I Shot the Moon, Calamari Press, 25 / 41, Miranda Mellis’ THE REVISIONIST

Click through to read the full review of Miranda Mellis’ THE REVISIONIST, the twenty-fifth in this full-press review of Calamari books.

THE REVISIONIST is a wonderful book perfectly hinged on tangents, each page taking its shape from the last, bleeding between boundaries and lines to create a narrative that is both as forceful as a river and as placid as a lake, a clear illustration of Miranda Mellis’ talent.

Her skin hung from her bones in the shape of despondency. Her head-wrap of fleecy beard-hair gave her an irresponsible look. Her clothes sagged. Her socks slid helplessly away from her feet. Even her underwear glissaded down like a dirty, abandoned wedding train behind her, drained of all proportion and propriety. All dropping, she slimed down the street like oil. She hated how everything had collapsed-without the helicoptering arms even, of drowning humans, or any of the fanfare associated with will-into the shape of what was nearby.

The protagonist, our ‘revisionist’, is housed in a lighthouse with a wealth of equipment purposed for reporting on the weather, but in fact, used to peer inside of a nuclear-bombed world, a society that needs to be told it is doing okay, that all is well, even with the overwhelming pollution and the mutation of children and the severe wreckage of their holocaust world.

In the past, when something fell out of the sky, or there were collisions, men in jumpsuits arrived, sirens blaring, to erase all traces. Something was always done about something. Now nothing was done, except documentation. For every event, there were multiple documents and artifacts, until there were more documents and artifacts than events. Inevitably, someone called a document an event, and people made documents of documents.

And while equipment limits the initial observations to what is seen and heard from afar, a later training session provides the narrator with telepathy skills, and we are driven even farther inside of a rotting world, given then not only visual observations and snippets of dialogue but internal monologues and confused desires, every fiber of a broken world viewed from a safe pedestal, a singular home from which each disaster needs revising.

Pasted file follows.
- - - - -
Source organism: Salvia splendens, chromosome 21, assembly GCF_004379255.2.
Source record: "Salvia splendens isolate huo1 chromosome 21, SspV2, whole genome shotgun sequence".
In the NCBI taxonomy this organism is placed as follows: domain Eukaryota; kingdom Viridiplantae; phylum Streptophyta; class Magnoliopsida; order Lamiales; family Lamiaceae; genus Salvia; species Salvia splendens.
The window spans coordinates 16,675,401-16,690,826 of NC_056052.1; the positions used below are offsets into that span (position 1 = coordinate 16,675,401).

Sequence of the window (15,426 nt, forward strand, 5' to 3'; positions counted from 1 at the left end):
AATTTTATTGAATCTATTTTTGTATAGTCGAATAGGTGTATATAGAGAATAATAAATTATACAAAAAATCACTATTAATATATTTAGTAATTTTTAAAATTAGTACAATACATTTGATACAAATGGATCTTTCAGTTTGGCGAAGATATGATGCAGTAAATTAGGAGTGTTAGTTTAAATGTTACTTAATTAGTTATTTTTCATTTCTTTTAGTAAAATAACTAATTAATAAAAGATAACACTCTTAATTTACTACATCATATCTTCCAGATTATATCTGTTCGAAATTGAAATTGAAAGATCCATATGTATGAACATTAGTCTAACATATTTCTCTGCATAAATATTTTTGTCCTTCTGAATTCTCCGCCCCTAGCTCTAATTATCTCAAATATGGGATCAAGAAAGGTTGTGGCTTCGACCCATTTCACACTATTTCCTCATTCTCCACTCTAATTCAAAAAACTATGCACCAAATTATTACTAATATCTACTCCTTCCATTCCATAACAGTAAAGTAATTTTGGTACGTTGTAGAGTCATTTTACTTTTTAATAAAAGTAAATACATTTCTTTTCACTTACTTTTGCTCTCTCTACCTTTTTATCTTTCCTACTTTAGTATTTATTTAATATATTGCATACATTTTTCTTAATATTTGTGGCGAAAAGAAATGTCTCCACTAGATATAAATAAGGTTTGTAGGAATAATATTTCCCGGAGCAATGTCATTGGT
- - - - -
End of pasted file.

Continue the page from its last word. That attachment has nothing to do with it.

After a long hiatus, I delivered a one-hundred and seventy-eight page summary of my ‘findings’ that stated in its conclusion: ‘Continuing growth in greenhouse gas emissions is leading to a higher standard of living that will result in a global utopia by the end of the century.’ The president quoted liberally from my report, hailing it as an objective docket.

As THE REVISIONIST concludes, reminders of the lighthouse and the telescope, the narrator and the job of revising a decimated world into positive and digestible data, become fewer and farther between, and the book tightens hopelessly (and delightfully) into a pinging spiral shape, circles on circles that squeeze until we are all not looking through a glass but into the mind of a world gone horribly, terribly awry.

Copies of this book are available here.

Next up: 3RD BED [4], Robert Lopez’s PART OF THIS WORLD, & SLEEPINGFISH 0.9375.

Hello Spokane.

 

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